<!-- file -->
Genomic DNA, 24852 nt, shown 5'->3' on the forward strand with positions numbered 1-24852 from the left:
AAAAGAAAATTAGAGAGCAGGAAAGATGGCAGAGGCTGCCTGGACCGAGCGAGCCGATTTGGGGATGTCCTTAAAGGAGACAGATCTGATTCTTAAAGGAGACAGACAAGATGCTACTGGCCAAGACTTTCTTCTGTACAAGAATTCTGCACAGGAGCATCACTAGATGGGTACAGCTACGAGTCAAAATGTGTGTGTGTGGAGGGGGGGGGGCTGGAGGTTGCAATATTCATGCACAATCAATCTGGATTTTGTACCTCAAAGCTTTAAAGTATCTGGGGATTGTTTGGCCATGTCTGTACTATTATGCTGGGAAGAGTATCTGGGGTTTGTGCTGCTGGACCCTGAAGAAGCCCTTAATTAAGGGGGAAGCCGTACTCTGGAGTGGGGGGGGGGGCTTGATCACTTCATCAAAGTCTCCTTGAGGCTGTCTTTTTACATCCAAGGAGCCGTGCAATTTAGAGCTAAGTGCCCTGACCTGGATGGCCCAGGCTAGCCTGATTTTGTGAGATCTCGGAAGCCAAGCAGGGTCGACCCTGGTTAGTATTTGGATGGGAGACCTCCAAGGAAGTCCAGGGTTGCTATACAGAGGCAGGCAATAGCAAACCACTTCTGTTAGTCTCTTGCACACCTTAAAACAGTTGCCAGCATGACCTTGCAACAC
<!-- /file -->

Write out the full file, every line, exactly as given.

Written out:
Genomic DNA, 24852 nt, shown 5'->3' on the forward strand with positions numbered 1-24852 from the left:
AAAAGAAAATTAGAGAGCAGGAAAGATGGCAGAGGCTGCCTGGACCGAGCGAGCCGATTTGGGGATGTCCTTAAAGGAGACAGATCTGATTCTTAAAGGAGACAGACAAGATGCTACTGGCCAAGACTTTCTTCTGTACAAGAATTCTGCACAGGAGCATCACTAGATGGGTACAGCTACGAGTCAAAATGTGTGTGTGTGGAGGGGGGGGGGCTGGAGGTTGCAATATTCATGCACAATCAATCTGGATTTTGTACCTCAAAGCTTTAAAGTATCTGGGGATTGTTTGGCCATGTCTGTACTATTATGCTGGGAAGAGTATCTGGGGTTTGTGCTGCTGGACCCTGAAGAAGCCCTTAATTAAGGGGGAAGCCGTACTCTGGAGTGGGGGGGGGGGCTTGATCACTTCATCAAAGTCTCCTTGAGGCTGTCTTTTTACATCCAAGGAGCCGTGCAATTTAGAGCTAAGTGCCCTGACCTGGATGGCCCAGGCTAGCCTGATTTTGTGAGATCTCGGAAGCCAAGCAGGGTCGACCCTGGTTAGTATTTGGATGGGAGACCTCCAAGGAAGTCCAGGGTTGCTATACAGAGGCAGGCAATAGCAAACCACTTCTGTTAGTCTCTTGCACACCTTAAAACAGTTGCCAGCATGACCTTGCAACAC